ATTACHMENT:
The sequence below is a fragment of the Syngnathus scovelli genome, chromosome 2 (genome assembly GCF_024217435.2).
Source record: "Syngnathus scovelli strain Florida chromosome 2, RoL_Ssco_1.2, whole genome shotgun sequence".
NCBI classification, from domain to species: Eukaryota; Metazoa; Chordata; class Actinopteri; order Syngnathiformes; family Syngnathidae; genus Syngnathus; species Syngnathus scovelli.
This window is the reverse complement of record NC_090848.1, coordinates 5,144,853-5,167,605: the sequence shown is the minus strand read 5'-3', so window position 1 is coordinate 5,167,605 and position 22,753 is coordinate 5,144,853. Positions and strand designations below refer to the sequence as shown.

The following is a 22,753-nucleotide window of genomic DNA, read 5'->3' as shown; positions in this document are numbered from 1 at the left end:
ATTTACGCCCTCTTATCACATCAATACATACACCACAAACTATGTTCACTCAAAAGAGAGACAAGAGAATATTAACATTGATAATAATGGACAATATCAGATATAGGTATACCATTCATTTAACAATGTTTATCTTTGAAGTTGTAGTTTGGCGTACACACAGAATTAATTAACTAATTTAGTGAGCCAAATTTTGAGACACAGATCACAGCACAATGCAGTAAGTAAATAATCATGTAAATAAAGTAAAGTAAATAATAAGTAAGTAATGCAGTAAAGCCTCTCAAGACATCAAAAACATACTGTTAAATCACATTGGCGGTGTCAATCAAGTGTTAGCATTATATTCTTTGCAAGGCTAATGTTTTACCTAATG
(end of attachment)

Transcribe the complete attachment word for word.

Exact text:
The sequence below is a fragment of the Syngnathus scovelli genome, chromosome 2 (genome assembly GCF_024217435.2).
Source record: "Syngnathus scovelli strain Florida chromosome 2, RoL_Ssco_1.2, whole genome shotgun sequence".
NCBI classification, from domain to species: Eukaryota; Metazoa; Chordata; class Actinopteri; order Syngnathiformes; family Syngnathidae; genus Syngnathus; species Syngnathus scovelli.
This window is the reverse complement of record NC_090848.1, coordinates 5,144,853-5,167,605: the sequence shown is the minus strand read 5'-3', so window position 1 is coordinate 5,167,605 and position 22,753 is coordinate 5,144,853. Positions and strand designations below refer to the sequence as shown.

The following is a 22,753-nucleotide window of genomic DNA, read 5'->3' as shown; positions in this document are numbered from 1 at the left end:
ATTTACGCCCTCTTATCACATCAATACATACACCACAAACTATGTTCACTCAAAAGAGAGACAAGAGAATATTAACATTGATAATAATGGACAATATCAGATATAGGTATACCATTCATTTAACAATGTTTATCTTTGAAGTTGTAGTTTGGCGTACACACAGAATTAATTAACTAATTTAGTGAGCCAAATTTTGAGACACAGATCACAGCACAATGCAGTAAGTAAATAATCATGTAAATAAAGTAAAGTAAATAATAAGTAAGTAATGCAGTAAAGCCTCTCAAGACATCAAAAACATACTGTTAAATCACATTGGCGGTGTCAATCAAGTGTTAGCATTATATTCTTTGCAAGGCTAATGTTTTACCTAATG